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Looking at Audubon

Friday, September 23, 2011

We now interrupt our regularly scheduled nothingness (in which you wait until Sunday morning for the next post while I eat bonbons on the couch) for a full-on Zick Alert. Perhaps you'll recall last September when I went to visit the New-York Historical Society to view some original watercolors by John James Audubon. I did a bunch of posts (here's one on the wood ducks, and a cool one on the red-tailed hawks) on the marvels revealed there, and expounded on what Audubon's art has meant to me.

 Dale Zickefoose, 58, and a 12-year-old Zick looking at a sheaf of Audubon prints he got for me, ca. 1970. 
Photo by Dan Kemp.

This post's to let you know that there's a 6-minute video expertly produced by Richard Hendrick for WNET-13, which shows curator Roberta Olson hauling out Audubon's watercolor paintings for an astonished and delighted Zick. I'm beside myself to see our segment used as the lead for this wonderful series, in which important and iconic American paintings are explored in depth by experts in the field. Click here for the video.

Audubon's amazing immature red-shouldered hawk, hitting a covey of bobwhite. Yikes! Hope you enjoy the video!


Awesome video! I loved your reaction when she first opened or uncovered one of the paintings.

I've always been amazed at the sheer number of Audubon biographies to come out in recent times. Thanks for a vivid reminder of why, even with all the incredible naturalists and bird artists who followed, he still remains such an iconic figure.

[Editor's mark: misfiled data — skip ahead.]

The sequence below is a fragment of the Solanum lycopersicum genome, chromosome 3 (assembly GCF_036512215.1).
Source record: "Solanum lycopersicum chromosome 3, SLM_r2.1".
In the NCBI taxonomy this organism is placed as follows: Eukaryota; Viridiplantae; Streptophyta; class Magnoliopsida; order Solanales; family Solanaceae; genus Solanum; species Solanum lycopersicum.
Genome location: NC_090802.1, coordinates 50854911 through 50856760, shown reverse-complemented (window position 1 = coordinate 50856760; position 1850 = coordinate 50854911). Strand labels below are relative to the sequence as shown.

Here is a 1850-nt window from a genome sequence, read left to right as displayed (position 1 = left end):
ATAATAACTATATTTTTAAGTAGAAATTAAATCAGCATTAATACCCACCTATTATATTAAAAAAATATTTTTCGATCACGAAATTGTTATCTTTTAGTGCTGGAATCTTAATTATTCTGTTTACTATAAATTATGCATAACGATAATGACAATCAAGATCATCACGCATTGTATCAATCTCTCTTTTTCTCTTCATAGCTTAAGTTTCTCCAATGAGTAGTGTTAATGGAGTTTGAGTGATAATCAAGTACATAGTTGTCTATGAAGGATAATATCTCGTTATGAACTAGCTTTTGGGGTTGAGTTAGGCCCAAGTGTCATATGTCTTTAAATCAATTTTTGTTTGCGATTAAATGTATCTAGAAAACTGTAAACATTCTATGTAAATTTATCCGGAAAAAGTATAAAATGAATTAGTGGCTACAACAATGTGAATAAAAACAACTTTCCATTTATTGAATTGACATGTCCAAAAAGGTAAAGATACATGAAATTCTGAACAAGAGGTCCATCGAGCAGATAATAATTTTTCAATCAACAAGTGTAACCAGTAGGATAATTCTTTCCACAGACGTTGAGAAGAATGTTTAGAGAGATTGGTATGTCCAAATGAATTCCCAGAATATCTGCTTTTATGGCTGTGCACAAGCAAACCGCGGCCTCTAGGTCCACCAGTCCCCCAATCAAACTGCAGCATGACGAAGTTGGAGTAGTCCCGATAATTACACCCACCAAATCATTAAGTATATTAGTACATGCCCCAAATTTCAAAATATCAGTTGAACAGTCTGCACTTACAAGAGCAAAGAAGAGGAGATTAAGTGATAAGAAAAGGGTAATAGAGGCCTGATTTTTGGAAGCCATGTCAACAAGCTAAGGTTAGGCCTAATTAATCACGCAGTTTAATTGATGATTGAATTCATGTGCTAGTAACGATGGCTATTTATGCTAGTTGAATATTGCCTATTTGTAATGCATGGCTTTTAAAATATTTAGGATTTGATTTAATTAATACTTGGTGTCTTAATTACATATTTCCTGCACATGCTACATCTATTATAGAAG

Loved the video. Thanks for including the link in your blog entry.

Julie, I had always wondered why Audubon chose that odd posture for the flamingo - now I understand!

This may be a question with an obvious answer to some, but if you were to recommend a book with his paintings reproduced, what would that be?
I just love these paintings. Really liked the video also.

That was wonderful.
I'm so glad your dad infected you with those prints as a kid.
We are all the richer for it.

Very much enjoyed the video. Thank you for sharing it. Question: Has seeing the original Audubon artworks had any effect on your watercolors in the last year?

Posted by Debra Lloyd September 23, 2011 at 1:00 PM

OMG, OMG!!! How cool was that!! You must be thrilled!!! Can I use any more exclamation marks??!!

Seriously, incredible video. The photo of you in your studio with Charlie actually made me tear up a bit...

When I was teaching I was fortunate to have those prints to teach with. So much fun to see you reacting to the originals. What a privilege for us to see you and the prints as I remember you talking about them.

Wow! Thanks for sharing. That is awesome. I had the opportunity to visit Blakley Plantation in St. Francisville, La. where he produced about 32 of these paintings. He was there approx. 4 months and according to records taught the daughter Eliza Gray to draw.
I remember the bed he supposedly slept in while there was very small. The woods around there are magnificient. Most folks in La. have Audubon reproductions in them homes.
Loved your reactions to the colors and the works.
tammy in Al.

That was so cool! I remember studying about him in grade school. At the time we lived in a bird sactuary in willoughby Hills, Ohio. (The name escapes me...) It still is a sanctuary. I was fascinated with him.

I wonder if you (or others reading here) have read Okay for Now by Gary D. Schmidt. It is a book (in part) about the influence of Audubon's art on a young person.

Really enjoyed the video. Can't believe how the brilliant colors have survived after all these years. I'm gaining a new appreciation for Audubon. Thank you.

What a delight. Thank you for sharing this and for your work in general. I've been following your blog for a few months now and as a bird photographer and aspiring naturalist, I find your insights to be inspiring and often revelatory.

Even at 12 you knew, didn't you?

Had to watch. So very cool to watch you, as both birder and artist, appreciating his work. Loved the clip.

About to go check that video, but want to say already how great is that picture of you with your father looking at the Audubon.

-- Nick

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